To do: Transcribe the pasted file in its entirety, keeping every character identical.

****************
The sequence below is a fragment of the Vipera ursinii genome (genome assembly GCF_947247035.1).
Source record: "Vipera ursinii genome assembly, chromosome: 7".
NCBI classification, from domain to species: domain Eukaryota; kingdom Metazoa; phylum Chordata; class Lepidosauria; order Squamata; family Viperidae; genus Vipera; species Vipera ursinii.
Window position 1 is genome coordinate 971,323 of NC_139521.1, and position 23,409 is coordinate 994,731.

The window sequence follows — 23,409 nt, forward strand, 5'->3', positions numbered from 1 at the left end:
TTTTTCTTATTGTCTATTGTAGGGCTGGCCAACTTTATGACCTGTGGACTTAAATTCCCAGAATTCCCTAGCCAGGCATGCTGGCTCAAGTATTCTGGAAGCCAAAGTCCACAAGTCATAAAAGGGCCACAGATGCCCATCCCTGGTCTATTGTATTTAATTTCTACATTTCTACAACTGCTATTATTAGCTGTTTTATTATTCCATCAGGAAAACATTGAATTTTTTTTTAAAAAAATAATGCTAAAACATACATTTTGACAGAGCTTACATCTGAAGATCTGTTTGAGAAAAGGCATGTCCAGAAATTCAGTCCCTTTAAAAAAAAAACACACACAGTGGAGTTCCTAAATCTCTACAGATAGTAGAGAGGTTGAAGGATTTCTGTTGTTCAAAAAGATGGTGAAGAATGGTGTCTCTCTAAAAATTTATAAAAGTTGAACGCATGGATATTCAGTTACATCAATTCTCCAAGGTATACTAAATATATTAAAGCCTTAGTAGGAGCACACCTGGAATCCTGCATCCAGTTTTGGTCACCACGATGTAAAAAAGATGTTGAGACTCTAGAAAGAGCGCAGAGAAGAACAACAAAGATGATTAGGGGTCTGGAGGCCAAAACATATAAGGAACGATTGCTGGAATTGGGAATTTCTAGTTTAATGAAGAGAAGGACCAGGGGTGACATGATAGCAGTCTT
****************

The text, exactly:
The sequence below is a fragment of the Vipera ursinii genome (genome assembly GCF_947247035.1).
Source record: "Vipera ursinii genome assembly, chromosome: 7".
NCBI classification, from domain to species: domain Eukaryota; kingdom Metazoa; phylum Chordata; class Lepidosauria; order Squamata; family Viperidae; genus Vipera; species Vipera ursinii.
Window position 1 is genome coordinate 971,323 of NC_139521.1, and position 23,409 is coordinate 994,731.

The window sequence follows — 23,409 nt, forward strand, 5'->3', positions numbered from 1 at the left end:
TTTTTCTTATTGTCTATTGTAGGGCTGGCCAACTTTATGACCTGTGGACTTAAATTCCCAGAATTCCCTAGCCAGGCATGCTGGCTCAAGTATTCTGGAAGCCAAAGTCCACAAGTCATAAAAGGGCCACAGATGCCCATCCCTGGTCTATTGTATTTAATTTCTACATTTCTACAACTGCTATTATTAGCTGTTTTATTATTCCATCAGGAAAACATTGAATTTTTTTTTAAAAAAATAATGCTAAAACATACATTTTGACAGAGCTTACATCTGAAGATCTGTTTGAGAAAAGGCATGTCCAGAAATTCAGTCCCTTTAAAAAAAAAACACACACAGTGGAGTTCCTAAATCTCTACAGATAGTAGAGAGGTTGAAGGATTTCTGTTGTTCAAAAAGATGGTGAAGAATGGTGTCTCTCTAAAAATTTATAAAAGTTGAACGCATGGATATTCAGTTACATCAATTCTCCAAGGTATACTAAATATATTAAAGCCTTAGTAGGAGCACACCTGGAATCCTGCATCCAGTTTTGGTCACCACGATGTAAAAAAGATGTTGAGACTCTAGAAAGAGCGCAGAGAAGAACAACAAAGATGATTAGGGGTCTGGAGGCCAAAACATATAAGGAACGATTGCTGGAATTGGGAATTTCTAGTTTAATGAAGAGAAGGACCAGGGGTGACATGATAGCAGTCTT